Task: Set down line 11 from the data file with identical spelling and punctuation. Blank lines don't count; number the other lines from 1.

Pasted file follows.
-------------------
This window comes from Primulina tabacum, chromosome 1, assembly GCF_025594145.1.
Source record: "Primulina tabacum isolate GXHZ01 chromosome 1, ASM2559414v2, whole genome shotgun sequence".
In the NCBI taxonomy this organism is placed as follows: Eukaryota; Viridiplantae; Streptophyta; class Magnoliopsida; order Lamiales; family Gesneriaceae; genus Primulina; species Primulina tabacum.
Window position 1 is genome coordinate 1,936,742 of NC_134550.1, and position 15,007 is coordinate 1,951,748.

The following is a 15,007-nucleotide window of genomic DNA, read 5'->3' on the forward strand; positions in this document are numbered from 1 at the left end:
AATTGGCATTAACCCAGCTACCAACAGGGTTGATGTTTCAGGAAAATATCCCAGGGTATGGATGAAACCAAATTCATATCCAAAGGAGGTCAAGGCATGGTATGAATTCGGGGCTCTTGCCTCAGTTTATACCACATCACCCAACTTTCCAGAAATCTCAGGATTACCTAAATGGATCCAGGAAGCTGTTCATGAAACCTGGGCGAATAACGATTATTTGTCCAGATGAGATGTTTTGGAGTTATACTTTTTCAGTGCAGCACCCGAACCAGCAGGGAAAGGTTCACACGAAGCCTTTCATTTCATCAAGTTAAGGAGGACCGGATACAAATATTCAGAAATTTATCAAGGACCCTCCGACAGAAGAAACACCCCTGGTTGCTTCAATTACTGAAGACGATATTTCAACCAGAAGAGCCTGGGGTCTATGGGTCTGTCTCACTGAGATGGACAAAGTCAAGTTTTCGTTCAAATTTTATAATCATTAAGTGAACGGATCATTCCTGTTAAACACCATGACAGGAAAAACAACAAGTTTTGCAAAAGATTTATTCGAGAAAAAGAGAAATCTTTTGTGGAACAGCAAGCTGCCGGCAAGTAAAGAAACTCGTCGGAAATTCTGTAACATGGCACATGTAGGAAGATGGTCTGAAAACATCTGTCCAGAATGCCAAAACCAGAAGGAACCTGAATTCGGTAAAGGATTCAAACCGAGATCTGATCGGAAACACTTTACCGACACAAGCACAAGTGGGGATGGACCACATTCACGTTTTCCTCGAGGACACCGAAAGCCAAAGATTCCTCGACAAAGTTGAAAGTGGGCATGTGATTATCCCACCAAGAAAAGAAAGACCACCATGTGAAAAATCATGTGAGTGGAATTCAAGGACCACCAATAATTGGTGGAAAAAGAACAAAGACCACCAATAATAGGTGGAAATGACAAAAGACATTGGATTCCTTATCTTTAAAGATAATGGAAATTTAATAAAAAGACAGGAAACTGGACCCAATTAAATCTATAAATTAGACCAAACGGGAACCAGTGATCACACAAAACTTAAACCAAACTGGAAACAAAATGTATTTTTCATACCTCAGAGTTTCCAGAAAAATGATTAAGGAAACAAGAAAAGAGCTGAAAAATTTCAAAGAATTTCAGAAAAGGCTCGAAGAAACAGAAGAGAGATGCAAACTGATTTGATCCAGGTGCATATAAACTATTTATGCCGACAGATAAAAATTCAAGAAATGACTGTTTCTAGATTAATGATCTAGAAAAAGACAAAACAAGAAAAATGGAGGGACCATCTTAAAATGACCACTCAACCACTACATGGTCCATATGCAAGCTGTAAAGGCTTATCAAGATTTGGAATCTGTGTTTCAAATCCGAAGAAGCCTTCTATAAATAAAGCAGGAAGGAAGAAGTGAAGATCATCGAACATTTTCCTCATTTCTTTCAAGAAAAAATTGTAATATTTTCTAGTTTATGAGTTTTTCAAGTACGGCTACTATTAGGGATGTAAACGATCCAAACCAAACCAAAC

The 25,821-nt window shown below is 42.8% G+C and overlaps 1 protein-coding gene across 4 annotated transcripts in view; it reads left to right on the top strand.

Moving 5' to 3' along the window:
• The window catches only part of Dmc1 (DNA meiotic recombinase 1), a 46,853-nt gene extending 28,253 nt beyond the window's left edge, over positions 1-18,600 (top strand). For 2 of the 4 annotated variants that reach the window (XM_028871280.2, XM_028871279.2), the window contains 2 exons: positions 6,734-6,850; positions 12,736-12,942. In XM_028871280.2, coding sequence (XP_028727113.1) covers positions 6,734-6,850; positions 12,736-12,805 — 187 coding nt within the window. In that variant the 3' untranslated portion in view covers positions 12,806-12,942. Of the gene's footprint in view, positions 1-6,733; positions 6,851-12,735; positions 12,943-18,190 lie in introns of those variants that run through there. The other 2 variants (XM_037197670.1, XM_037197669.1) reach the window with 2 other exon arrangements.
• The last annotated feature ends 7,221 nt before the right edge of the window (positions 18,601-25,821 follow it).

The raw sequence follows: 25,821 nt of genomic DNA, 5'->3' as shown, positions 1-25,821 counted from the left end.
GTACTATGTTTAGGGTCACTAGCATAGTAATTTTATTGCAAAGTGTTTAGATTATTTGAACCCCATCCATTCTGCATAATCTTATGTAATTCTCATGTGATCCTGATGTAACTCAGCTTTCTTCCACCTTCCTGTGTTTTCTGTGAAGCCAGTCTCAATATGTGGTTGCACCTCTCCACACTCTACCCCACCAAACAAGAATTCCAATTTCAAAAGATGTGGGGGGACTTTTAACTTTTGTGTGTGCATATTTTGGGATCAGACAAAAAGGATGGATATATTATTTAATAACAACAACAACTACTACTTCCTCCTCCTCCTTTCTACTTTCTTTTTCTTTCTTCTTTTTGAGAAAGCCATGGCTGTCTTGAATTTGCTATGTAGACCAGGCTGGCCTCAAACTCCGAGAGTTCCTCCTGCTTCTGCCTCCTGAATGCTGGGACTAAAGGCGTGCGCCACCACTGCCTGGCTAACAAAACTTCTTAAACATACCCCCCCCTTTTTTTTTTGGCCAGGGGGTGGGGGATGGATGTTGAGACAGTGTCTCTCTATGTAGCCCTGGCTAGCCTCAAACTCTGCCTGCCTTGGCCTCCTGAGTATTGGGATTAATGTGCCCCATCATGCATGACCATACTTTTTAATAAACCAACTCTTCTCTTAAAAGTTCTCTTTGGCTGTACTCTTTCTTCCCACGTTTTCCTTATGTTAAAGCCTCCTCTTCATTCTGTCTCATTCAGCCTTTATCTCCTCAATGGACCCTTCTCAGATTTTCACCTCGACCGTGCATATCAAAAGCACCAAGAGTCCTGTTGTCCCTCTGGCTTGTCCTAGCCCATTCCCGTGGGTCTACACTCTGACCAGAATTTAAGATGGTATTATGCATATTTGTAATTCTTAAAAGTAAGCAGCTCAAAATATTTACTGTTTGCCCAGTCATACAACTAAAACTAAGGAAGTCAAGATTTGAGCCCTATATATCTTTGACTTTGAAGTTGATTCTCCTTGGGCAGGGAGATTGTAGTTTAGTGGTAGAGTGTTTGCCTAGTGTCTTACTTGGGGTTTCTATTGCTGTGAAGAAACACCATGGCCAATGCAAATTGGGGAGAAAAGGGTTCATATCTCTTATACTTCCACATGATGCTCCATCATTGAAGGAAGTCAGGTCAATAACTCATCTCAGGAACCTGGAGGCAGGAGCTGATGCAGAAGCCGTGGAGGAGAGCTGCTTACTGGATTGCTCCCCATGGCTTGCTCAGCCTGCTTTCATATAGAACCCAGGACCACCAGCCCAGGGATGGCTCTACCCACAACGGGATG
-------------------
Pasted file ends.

The raw sequence follows: 25,821 nt of genomic DNA, 5'->3' as shown, positions 1-25,821 counted from the left end.